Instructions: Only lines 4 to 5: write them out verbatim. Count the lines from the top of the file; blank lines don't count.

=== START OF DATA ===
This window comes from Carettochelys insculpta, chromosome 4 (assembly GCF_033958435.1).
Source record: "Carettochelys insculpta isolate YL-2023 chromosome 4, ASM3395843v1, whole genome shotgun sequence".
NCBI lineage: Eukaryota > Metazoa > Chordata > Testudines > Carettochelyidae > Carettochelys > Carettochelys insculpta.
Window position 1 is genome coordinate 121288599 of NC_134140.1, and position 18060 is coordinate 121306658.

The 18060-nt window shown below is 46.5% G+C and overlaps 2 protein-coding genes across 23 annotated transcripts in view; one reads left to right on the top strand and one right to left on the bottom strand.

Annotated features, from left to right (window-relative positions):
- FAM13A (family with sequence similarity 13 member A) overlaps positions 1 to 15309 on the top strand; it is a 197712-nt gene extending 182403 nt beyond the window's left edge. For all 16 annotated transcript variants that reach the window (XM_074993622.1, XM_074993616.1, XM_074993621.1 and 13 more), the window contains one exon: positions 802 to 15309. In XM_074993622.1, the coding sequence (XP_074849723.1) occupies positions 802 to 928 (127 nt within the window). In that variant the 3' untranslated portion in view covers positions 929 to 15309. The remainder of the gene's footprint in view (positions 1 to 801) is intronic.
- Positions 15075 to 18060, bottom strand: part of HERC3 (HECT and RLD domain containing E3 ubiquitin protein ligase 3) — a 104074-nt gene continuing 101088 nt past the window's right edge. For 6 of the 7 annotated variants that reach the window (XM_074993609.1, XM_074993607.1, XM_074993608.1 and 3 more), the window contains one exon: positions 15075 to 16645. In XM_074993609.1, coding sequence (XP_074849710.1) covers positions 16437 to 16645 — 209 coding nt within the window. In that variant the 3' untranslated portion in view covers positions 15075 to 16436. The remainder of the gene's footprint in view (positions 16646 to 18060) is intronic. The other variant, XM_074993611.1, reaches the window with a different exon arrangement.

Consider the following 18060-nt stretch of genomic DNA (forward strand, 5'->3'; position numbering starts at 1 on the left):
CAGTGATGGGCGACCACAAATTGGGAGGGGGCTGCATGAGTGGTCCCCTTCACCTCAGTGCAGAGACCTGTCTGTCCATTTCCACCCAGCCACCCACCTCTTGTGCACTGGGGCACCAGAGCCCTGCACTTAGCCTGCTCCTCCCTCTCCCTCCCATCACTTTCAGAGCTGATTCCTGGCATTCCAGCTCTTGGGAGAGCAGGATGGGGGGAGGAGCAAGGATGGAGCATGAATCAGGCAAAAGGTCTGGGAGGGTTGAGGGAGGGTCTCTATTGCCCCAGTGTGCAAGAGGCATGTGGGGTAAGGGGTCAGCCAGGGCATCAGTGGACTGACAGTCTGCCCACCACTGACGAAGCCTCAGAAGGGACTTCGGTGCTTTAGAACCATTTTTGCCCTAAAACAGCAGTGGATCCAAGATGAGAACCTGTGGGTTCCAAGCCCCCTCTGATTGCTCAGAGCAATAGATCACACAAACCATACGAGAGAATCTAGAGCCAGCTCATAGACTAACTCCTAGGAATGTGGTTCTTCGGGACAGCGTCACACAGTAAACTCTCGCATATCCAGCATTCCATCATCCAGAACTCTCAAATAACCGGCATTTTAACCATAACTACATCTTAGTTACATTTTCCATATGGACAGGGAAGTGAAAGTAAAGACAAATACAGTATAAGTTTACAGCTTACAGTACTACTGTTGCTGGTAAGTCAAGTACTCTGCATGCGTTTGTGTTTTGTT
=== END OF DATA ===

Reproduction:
Window position 1 is genome coordinate 121288599 of NC_134140.1, and position 18060 is coordinate 121306658.

The 18060-nt window shown below is 46.5% G+C and overlaps 2 protein-coding genes across 23 annotated transcripts in view; one reads left to right on the top strand and one right to left on the bottom strand.